9 Investigates

Union leaders say postal police could protect mail carriers

ORLANDO, Fla. — “After the first attack, we would have patrolled the area.  We would have basically stopped it.  It wouldn’t have escalated to that point,” Postal Police Officers Association President Frank Albergo said about a recent string of attacks against postal workers in Orlando.

The union representing law enforcement officers responsible for protecting post offices argues a rash of recent attacks in Central Florida across the country could be stopped, if they were allowed to patrol.


Investigative Reporter Karla Ray first reported earlier this month about the attacks on postal carriers for their master keys. Postal police officers (PPOs) say they used to be able to patrol to stop thefts like this from happening, but in 2020, a judge sided with the United States Postal Service after a memo went out relegating those officers to USPS property.

As investigators continue to try to piece together the organization responsible for a string of attacks and arrow key thefts in Orlando, the union is speaking out, saying incidents like this could have been avoided.

Read: Postal carrier attacks on the rise nationwide: Here’s what most robbers are after

In a federal criminal complaint, investigators say photos show two men stealing mail outside a business complex in Orlando in September, investigators noting “the individual shown leaving with the trash bag holding the stolen mail appears to share a close resemblance” with Tarick Jean Charles.

Tarick Jean Charles was just arrested for conspiracy to steal postal service keys and commit mail theft, the first in what’s expected to be a string of arrests in an investigation dating back to March.  That’s when two robbers, who have not yet been identified or arrested, were caught on surveillance video moments before brutally attacking a mail carrier in Orlando for his arrow key.

Read: Reward offered after second U.S. Postal Service letter carrier robbed in Central Florida

“Nowadays, it’s like they have a target on their back. I mean, it’s just a very easy crime. The inspection service is doing very little to stop it,” Albergo said.

Albergo said data obtained by 9 Investigates, showing at least 2600 mail carrier attacks nationwide from January 2019 through June of this year, isn’t a surprise.  That’s because a judge determined in 2020 that the position of the USPS that PPOs should only perform law enforcement duties inside post offices and USPS property was correct.  That means no patrols to protect mail carriers, or their universal arrow keys, that provide access to hundreds of pieces of mail in one place.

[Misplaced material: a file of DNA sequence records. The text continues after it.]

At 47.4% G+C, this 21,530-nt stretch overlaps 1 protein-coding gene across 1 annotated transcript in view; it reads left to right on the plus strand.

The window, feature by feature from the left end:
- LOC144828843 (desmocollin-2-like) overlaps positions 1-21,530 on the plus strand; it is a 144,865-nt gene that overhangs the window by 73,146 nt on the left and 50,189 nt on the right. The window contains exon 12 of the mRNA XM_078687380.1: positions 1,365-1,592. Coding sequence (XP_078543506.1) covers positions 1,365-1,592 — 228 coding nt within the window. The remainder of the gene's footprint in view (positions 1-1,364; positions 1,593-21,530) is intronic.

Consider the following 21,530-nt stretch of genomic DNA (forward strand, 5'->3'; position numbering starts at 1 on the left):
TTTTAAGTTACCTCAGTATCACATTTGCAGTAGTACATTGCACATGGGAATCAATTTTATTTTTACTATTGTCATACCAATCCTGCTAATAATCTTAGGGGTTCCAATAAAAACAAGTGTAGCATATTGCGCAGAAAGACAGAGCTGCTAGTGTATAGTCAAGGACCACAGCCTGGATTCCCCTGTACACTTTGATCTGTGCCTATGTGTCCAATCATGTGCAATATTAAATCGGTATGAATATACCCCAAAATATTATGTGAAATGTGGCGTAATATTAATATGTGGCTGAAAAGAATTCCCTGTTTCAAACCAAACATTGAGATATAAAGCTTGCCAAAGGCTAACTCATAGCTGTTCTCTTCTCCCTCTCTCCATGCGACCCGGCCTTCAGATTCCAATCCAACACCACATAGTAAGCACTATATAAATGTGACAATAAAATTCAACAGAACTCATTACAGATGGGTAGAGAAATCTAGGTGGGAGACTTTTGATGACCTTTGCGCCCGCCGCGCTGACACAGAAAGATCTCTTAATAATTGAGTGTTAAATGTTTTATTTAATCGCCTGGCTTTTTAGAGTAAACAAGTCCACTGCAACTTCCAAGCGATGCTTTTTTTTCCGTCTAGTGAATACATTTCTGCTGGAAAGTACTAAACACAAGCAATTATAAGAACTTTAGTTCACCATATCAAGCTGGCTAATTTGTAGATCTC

“They rob the carriers, they get the keys and now they get tons of mail. And then they really start, you know, going to town on washing checks,” Albergo said.

Read: Lawmakers examine increase in mail theft, mail carrier robberies

The federal court record connects the March attack and arrow key theft to mail thefts at at least four apartment complexes, and altered checks being used in the months that have followed.

Investigators also point out a possible connection to two carrier robberies in two days last month in the same neighborhood in Pine Hills.

Albergo said in addition to the U.S. Postal Inspection Service conducting the investigation into those incidents, resources should be focused on preventing more attacks and thefts.

“It’s an easy crime to prevent. It’s called postal police officers,” Albergo said.  “I mean, can we stop it completely? No. Can we stop it from escalating in a given area? 100%, yes.”

The postal service has known about this problem for at least three years.  An audit initiated in 2019 found the “agency’s management controls over arrow keys were ineffective, the number of arrow keys in circulation is unknown,” and that new technology including keyless locking and key tracking could improve management controls over lost keys, and protect workers.

Read: $50K reward offered for tips identifying 2 men accused of assaulting Orlando letter carrier

The USPIS told WFTV today in a statement: “Postal Police Officers (“PPOs”) do not investigate mail theft. PPOs are the uniformed security force of the Postal Service and play an important role in the protection of employees, assets and mail on Postal Service property. PPOs are armed, wear uniforms, and use clearly marked vehicles to deter crime and provide physical security at Postal Service facilities. By law, the jurisdiction of PPOs is limited to Postal Service real property, and as such, the primary role of PPOs is to provide physical security for Postal Service property at their assigned work locations.

In addition, The investigation of mail theft is the jurisdiction of U.S. Postal Inspectors. Postal Inspectors are federal law enforcement agents who conduct investigations of postal-related crime, such as mail fraud and theft.  The U.S. Postal Inspection Service takes seriously its role to safeguard America and will continue to aggressively pursue perpetrators that use the U.S. Mail system to further their illegal activity. Every day, the U.S. Postal Service safely and efficiently delivers millions of checks, money orders, credit cards and merchandise. Unfortunately, such items are also attractive to thieves and that is why Postal Inspectors across the country are at work to protect your mail.”

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Karla Ray

Karla Ray, WFTV.com

Karla Ray anchors Eyewitness News This Morning on Saturday and Sundays, and is an investigative reporter for the 9 Investigates unit.